But wait a minute. Trump Inc. is a multi-faceted business that includes a great number of smaller entities, not all of which involve real estate per se. Donald Trump, not surprisingly, does not do his own taxes and instead employs teams of accountants and lawyers to do the work for him. They take advantage of every break possible to reduce the taxes paid. Why are there tax breaks for businesses that individual Americans do not enjoy? Because congress approved legislation to make it so. So who is to blame if Donald Trump only paid $750 in tax? Congress, but the media coverage of the issue deliberately made it look like Trump is a tax cheater.
And then there is the question how the Times got the tax returns in the first place. Tax returns are legally protected confidential documents and the Internal Revenue Service (IRS) is obligated to maintain privacy regarding them. Some of the files are currently part of an IRS audit and it just might be that the auditors are the source of the completely illegal leak, but we may never know as the Times is piously declaring “We are not making the records themselves public, because we do not want to jeopardize our sources, who have taken enormous personal risks to help inform the public.” Jacob Hornberger of the Future of Freedom Foundation wryly observes that when it comes to avoiding taxes “I’ll bet that the members of the Times’ editorial board and its big team of reporters and columnists do the same thing. They are just upset that they don’t do it as well as Trump.”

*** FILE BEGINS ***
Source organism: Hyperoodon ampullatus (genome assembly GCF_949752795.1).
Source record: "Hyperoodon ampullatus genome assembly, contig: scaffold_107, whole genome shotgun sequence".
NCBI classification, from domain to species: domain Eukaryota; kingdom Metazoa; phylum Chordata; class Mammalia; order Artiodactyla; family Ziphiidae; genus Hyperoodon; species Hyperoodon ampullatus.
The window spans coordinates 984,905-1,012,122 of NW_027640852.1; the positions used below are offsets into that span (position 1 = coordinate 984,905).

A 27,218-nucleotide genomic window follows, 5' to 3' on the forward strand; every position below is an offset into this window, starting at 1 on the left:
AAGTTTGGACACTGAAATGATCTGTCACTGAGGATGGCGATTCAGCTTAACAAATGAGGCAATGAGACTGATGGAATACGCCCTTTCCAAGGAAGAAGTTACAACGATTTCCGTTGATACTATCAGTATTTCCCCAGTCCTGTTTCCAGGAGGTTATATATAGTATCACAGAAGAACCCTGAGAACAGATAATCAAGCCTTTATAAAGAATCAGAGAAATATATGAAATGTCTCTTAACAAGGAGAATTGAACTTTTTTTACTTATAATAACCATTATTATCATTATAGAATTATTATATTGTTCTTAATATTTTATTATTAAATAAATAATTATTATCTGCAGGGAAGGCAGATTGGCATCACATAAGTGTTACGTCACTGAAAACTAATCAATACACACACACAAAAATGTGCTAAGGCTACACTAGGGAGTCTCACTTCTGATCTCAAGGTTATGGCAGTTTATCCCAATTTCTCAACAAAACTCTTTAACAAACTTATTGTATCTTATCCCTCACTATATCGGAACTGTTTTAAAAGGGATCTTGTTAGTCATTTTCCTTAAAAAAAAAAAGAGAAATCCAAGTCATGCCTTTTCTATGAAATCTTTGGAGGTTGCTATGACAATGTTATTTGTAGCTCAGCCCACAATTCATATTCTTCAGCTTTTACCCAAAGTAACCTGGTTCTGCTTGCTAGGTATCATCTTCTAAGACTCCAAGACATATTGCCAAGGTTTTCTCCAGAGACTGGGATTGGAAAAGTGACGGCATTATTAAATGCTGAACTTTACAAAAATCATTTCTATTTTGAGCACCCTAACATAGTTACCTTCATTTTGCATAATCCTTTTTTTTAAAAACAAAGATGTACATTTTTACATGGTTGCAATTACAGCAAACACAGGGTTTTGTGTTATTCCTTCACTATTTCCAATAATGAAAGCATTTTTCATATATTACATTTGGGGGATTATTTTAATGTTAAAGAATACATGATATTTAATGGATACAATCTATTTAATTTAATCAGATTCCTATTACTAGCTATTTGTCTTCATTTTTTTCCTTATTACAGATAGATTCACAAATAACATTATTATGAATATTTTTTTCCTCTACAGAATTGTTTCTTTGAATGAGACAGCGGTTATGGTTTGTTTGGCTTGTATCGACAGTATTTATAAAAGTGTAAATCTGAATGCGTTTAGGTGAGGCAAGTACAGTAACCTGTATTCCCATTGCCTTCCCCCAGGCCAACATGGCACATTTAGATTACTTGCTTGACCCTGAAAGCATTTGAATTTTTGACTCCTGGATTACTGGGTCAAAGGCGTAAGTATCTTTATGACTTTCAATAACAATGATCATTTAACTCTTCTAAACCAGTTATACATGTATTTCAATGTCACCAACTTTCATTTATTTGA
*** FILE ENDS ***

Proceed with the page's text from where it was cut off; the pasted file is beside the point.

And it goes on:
Just as the Israel Firsters in Congress and in the state legislative bodies have had great success in criminalizing any criticism of the Jewish state, the mainstream media’s “fake news” in support of the “woke” crowd agenda has already succeeded in forcing out many alternative voices in the public space. The Times has been a leader in bringing about this departure from “freedom of speech” enshrined in a “free press,” having recently forced the resignation of senior editor James Bennet over the publication of an op-ed written by Senator Tom Cotton. Cotton’s views are certainly not to everyone’s taste, but he provided a reasonable account of how and when federal troops have been used in the past to repress civil unrest, together with a suggestion that they might play that same role in the current context.